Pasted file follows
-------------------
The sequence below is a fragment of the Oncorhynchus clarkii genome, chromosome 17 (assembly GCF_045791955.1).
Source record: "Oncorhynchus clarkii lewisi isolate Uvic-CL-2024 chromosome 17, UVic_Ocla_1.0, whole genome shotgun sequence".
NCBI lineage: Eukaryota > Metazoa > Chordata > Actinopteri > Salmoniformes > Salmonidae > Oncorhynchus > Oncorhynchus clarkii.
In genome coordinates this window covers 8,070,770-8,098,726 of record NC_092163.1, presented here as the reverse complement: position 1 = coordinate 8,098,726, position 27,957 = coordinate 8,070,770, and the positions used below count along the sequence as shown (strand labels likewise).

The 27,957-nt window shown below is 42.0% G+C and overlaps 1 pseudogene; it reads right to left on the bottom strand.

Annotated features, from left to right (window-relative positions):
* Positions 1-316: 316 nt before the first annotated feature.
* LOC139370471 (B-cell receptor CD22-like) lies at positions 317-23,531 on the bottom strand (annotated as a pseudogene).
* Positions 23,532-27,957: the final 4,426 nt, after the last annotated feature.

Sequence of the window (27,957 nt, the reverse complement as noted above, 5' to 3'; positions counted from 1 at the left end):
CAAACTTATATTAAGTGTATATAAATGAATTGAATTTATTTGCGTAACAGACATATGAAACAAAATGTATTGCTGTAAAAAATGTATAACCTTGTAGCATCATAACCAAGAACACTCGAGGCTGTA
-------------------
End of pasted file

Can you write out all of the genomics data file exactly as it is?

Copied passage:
The sequence below is a fragment of the Oncorhynchus clarkii genome, chromosome 17 (assembly GCF_045791955.1).
Source record: "Oncorhynchus clarkii lewisi isolate Uvic-CL-2024 chromosome 17, UVic_Ocla_1.0, whole genome shotgun sequence".
NCBI lineage: Eukaryota > Metazoa > Chordata > Actinopteri > Salmoniformes > Salmonidae > Oncorhynchus > Oncorhynchus clarkii.
In genome coordinates this window covers 8,070,770-8,098,726 of record NC_092163.1, presented here as the reverse complement: position 1 = coordinate 8,098,726, position 27,957 = coordinate 8,070,770, and the positions used below count along the sequence as shown (strand labels likewise).

The 27,957-nt window shown below is 42.0% G+C and overlaps 1 pseudogene; it reads right to left on the bottom strand.

Annotated features, from left to right (window-relative positions):
* Positions 1-316: 316 nt before the first annotated feature.
* LOC139370471 (B-cell receptor CD22-like) lies at positions 317-23,531 on the bottom strand (annotated as a pseudogene).
* Positions 23,532-27,957: the final 4,426 nt, after the last annotated feature.

Sequence of the window (27,957 nt, the reverse complement as noted above, 5' to 3'; positions counted from 1 at the left end):
CAAACTTATATTAAGTGTATATAAATGAATTGAATTTATTTGCGTAACAGACATATGAAACAAAATGTATTGCTGTAAAAAATGTATAACCTTGTAGCATCATAACCAAGAACACTCGAGGCTGTA